At The End Of The World – Snippet 02

There was a professional angle to this situation, too. She had exactly what his company lacked, and really wanted, in their London office: an American woman with native Spanish fluency to help in their international marketing division. So this was a huge step up for Mom.

The only hitch was that she had to go over in late May. That meant that she wasn’t going to be around for my graduation, and that I’d be on my own in La-La Land for better than a month afterward.

So we put our heads together and found a way for me to get out of town after only two or three days on my own and get her even more time to prove her value on the job in London. It was one of a set of packaged trips chartered through some company called Sail to Discovery. They sent kids on supposedly educational sea journeys to places like the Galapagos Islands, the reefs off Cancun and Cozumel, and other sexy and cool places where there’s lots of sun and a reasonable chance of underage drinking, at least by American standards.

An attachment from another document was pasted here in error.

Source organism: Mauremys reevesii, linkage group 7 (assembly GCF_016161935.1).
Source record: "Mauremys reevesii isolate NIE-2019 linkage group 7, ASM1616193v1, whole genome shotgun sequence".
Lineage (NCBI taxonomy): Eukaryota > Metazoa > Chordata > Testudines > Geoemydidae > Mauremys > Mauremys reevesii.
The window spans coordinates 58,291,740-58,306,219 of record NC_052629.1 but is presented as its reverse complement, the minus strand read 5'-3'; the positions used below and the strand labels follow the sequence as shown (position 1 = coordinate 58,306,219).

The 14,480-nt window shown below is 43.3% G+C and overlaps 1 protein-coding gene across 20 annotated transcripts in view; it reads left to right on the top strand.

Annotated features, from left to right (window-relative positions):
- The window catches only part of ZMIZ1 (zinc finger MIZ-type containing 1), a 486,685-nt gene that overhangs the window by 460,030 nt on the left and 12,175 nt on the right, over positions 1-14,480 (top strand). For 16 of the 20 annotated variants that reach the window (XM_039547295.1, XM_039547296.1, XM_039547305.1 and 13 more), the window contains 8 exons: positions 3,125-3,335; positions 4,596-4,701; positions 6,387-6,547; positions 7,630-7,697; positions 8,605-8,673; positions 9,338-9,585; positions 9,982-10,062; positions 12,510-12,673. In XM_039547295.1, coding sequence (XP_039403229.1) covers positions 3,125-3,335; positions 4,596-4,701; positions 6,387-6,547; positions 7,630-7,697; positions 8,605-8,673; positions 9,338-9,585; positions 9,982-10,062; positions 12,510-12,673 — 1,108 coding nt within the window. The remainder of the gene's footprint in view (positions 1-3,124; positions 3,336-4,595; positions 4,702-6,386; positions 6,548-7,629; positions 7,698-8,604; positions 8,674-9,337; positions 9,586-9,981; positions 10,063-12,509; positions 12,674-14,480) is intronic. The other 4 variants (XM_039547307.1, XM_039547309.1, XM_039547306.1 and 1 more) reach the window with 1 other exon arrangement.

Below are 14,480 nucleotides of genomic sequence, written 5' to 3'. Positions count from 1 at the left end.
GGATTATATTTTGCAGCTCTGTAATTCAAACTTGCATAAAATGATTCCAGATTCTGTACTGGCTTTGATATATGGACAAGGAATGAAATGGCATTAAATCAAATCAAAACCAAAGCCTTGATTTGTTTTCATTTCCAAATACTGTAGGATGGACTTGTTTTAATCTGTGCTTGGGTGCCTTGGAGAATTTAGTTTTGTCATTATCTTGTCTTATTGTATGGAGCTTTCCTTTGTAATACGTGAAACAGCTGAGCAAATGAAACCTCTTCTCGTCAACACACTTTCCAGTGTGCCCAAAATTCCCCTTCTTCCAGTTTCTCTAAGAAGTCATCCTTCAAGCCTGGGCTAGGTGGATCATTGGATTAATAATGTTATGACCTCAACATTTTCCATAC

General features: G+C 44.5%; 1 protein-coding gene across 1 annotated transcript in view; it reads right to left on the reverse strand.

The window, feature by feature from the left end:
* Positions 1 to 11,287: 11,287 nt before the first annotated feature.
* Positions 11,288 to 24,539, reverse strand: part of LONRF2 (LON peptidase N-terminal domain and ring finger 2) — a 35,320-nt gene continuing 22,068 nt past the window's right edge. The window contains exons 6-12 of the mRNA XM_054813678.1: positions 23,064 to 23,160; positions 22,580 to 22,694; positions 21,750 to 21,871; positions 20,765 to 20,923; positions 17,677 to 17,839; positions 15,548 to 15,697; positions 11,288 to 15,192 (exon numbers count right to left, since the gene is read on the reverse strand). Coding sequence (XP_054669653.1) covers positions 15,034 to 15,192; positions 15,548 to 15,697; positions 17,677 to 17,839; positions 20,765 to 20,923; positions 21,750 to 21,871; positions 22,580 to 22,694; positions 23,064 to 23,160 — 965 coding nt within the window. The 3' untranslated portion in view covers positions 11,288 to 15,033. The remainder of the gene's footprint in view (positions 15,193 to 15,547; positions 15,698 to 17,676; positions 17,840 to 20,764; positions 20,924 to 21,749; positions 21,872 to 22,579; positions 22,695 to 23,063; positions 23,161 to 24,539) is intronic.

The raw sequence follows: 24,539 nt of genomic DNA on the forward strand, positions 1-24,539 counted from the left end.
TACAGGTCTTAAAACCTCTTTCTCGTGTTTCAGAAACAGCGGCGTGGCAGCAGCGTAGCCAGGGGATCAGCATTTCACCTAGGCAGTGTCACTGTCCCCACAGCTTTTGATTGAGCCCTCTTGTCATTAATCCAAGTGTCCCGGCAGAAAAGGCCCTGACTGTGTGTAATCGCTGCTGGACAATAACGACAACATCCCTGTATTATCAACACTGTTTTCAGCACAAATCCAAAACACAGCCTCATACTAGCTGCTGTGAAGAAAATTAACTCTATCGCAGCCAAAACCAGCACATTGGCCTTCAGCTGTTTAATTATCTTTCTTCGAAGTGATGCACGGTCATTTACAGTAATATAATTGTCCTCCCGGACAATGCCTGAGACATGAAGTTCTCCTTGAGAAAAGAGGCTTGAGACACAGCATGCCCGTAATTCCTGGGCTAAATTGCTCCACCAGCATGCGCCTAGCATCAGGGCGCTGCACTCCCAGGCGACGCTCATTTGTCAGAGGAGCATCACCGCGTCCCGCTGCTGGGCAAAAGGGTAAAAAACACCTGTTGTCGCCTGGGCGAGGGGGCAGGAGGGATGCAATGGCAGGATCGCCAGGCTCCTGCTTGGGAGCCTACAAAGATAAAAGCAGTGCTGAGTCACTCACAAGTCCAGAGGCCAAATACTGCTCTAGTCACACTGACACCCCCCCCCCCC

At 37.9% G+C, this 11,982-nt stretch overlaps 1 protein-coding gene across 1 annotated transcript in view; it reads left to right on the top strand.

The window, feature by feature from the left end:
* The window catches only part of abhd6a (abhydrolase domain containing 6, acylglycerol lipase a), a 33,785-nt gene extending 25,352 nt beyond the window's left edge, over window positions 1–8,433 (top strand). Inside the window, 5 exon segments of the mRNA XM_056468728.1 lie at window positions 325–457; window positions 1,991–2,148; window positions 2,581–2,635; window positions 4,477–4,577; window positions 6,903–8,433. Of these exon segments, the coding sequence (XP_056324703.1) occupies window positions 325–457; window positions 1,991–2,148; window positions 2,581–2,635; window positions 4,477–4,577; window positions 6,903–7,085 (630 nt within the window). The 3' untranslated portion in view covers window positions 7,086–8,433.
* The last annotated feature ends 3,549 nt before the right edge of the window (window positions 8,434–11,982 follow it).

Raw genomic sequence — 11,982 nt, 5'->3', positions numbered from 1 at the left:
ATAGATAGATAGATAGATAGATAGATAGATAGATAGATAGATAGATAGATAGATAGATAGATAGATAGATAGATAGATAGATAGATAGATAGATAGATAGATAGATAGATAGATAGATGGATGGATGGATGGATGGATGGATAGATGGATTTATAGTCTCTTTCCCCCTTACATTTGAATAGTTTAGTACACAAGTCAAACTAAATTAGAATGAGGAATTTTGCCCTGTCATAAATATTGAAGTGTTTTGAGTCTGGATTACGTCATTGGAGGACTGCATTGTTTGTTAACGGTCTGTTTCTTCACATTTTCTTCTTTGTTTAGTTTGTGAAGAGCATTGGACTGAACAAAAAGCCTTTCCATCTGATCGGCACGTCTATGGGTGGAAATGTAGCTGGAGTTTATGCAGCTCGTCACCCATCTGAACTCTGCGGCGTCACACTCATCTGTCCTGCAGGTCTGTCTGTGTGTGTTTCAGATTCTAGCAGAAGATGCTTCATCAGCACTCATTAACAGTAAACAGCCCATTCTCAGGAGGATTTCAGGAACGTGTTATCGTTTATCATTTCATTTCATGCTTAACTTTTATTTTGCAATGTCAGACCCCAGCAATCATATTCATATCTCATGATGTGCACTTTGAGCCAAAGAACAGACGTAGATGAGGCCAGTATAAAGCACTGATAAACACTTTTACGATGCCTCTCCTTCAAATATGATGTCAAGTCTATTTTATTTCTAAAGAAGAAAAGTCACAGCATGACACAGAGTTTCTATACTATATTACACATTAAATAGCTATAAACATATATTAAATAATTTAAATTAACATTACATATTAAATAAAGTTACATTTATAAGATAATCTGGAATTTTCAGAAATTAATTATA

Unfortunately, a latecomer like myself, who needed as much financial support as possible, couldn’t exactly pick and choose destinations. Particularly not when the really cool ones had been booked solid for almost half a year. So my ultimate destination — after shooting down the western side of South America and going around the Cape of Good Hope — was the oceanic ass-end of nowhere: South Georgia Island.

Never heard of it? Neither had I. There’s good reason for that. It’s a fucking shit hole. Correction: it’s a fucking cold shit hole. But, because it was under-booked, and the charter company was able to save tax dollars by offering some berths on the cruise as scholarships for inner-city students, I was able to go for a fraction of the usual cost: it averaged out to only twelve dollars a day.  Hell, there was no way I could have lived for that low a rate in L.A., so it was a done deal.